The principal points of these Surrey Gardens are, the beautiful lake, the eagle-rock, the choice collection of forest trees, and the great superiority of many of the wild animals; but I must not omit the glass conservatory.
A dome in the centre, deservedly praised,
Come with me, and gaze on the beasts; the hyenas, the leopards, and the tigers; but especially the lions. The keeper is now feeding them. Is there anything that you have ever conceived of the monarch of the woods, that is not realized in that noble Nero? Regard his flowing mane, his giant limbs.
What a majesty in his mien! What an untameable glare in his lordly eye! His jaws are opening; what a deep, unearthly, scream-like roar! Even here it is terrible. What must it be when resounding through the forest? I should like to see Nero in the desert, and I doubt not Nero would like to see me there too.
The serious spectator at such a scene as this traverses the wilds of Africa, with the missionary Campbell; or, familiar with Bible associations, goes back to the days of Daniel, when the Eternal laid his hand on the mouth of the lions, and the prophet of the Lord remained in safety among them.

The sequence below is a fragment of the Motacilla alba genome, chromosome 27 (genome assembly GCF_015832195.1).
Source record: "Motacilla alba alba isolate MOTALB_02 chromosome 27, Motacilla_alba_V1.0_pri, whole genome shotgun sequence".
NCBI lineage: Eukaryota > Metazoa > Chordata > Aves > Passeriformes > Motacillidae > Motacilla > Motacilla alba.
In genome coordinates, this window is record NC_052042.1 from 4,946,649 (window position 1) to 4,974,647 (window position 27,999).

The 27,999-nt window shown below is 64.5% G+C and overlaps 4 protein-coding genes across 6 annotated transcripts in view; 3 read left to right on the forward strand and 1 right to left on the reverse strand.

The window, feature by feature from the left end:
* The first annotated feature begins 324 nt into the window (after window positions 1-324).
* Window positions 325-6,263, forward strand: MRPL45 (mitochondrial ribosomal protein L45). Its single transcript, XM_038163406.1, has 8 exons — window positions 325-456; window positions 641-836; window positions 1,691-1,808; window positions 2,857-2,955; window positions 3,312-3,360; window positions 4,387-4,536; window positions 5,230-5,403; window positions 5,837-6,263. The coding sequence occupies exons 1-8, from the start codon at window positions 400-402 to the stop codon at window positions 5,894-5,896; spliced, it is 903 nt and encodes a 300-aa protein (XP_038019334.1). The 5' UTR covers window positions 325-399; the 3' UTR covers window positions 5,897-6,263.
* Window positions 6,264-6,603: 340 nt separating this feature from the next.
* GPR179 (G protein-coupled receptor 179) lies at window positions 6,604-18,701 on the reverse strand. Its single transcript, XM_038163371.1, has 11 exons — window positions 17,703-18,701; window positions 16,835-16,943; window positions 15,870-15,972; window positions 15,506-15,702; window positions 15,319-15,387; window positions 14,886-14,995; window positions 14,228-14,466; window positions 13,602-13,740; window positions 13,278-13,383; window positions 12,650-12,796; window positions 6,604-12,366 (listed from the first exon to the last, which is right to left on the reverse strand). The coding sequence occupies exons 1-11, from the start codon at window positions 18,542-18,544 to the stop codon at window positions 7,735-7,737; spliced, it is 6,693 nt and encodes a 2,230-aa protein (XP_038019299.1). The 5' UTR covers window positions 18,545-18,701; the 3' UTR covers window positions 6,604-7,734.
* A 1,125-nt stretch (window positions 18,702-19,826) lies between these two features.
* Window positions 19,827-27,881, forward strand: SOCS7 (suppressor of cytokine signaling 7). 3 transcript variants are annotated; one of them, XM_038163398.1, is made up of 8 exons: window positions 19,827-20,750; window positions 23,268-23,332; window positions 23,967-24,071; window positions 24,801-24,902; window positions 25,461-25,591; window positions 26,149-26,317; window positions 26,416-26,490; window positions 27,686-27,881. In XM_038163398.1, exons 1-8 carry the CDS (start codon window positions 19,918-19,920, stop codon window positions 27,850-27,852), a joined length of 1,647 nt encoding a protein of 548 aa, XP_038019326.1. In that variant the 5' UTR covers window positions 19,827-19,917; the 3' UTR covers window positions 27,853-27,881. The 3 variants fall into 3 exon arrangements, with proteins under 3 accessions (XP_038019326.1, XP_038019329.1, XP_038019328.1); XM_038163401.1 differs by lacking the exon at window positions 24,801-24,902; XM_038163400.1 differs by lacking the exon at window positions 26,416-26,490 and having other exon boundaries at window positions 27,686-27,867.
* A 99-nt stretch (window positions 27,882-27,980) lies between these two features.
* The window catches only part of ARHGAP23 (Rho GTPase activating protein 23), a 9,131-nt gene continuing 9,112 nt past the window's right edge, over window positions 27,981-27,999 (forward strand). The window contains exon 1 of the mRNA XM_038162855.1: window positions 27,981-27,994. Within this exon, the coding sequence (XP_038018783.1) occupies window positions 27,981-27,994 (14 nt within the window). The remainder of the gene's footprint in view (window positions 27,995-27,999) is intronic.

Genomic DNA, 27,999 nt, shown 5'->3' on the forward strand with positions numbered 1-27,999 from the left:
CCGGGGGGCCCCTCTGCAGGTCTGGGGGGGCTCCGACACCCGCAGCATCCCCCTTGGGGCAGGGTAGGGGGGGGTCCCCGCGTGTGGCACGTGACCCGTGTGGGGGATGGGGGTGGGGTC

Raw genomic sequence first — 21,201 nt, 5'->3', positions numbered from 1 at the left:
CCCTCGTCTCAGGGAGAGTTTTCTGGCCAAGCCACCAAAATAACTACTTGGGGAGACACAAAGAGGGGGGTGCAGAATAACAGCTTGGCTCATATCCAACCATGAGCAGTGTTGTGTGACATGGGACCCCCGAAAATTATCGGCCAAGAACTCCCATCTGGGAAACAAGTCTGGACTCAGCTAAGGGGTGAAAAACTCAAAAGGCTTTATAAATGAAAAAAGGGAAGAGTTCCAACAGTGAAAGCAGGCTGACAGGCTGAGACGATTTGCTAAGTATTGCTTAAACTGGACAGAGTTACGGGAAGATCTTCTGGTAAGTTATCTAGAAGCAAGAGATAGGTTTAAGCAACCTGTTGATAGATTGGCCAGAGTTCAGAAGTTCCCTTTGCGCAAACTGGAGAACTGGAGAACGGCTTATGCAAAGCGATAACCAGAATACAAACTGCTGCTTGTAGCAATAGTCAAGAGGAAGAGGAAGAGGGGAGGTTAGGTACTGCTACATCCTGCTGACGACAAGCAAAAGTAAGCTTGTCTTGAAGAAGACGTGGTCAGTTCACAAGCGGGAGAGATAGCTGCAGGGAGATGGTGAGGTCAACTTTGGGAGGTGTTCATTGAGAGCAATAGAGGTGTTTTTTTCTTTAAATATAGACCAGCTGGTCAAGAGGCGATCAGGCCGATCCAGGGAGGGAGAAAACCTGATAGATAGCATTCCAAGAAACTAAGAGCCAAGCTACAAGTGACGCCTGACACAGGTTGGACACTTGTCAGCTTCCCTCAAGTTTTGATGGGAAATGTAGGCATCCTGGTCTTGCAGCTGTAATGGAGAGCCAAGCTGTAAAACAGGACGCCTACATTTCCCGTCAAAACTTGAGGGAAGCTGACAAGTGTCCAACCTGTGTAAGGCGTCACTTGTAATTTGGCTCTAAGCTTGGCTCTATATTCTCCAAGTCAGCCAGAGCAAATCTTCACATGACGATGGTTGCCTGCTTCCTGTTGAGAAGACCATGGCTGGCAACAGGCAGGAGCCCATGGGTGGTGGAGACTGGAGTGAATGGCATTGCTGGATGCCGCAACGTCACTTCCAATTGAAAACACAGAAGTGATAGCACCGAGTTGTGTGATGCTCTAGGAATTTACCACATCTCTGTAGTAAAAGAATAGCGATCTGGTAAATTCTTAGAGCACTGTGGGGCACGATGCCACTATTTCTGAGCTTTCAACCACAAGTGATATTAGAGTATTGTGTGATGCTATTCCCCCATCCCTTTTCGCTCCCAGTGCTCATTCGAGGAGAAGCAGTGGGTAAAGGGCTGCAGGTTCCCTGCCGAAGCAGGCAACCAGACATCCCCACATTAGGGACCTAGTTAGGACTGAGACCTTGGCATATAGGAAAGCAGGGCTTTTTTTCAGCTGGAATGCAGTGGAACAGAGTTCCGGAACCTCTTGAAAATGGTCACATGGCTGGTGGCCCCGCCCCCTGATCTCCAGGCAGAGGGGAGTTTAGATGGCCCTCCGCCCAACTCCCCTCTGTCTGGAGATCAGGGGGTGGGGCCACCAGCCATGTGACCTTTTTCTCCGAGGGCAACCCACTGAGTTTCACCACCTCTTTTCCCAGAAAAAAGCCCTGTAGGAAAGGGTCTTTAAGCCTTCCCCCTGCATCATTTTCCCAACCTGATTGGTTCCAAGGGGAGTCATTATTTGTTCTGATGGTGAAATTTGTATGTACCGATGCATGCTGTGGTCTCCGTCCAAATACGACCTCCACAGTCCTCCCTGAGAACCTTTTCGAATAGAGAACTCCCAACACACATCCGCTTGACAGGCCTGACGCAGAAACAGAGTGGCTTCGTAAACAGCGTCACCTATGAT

Many of the different exhibitions which take place here are of an attractive character, but they are sad trespasses on the quietude and repose of the place, and prevent that neatness and order which might otherwise more universally prevail.
The Regent's Park and the Surrey Gardens afford much gratification, and should not be visited without some profitable reflection. The beasts and birds of all parts of the earth are here assembled, bearing witness, by their captivity, to the pre-eminence with which man has been endowed by his Creator. The swiftness of the giraffe and the ostrich; the soaring flight of the falcon and the eagle: the matchless strength of the rhinoceros and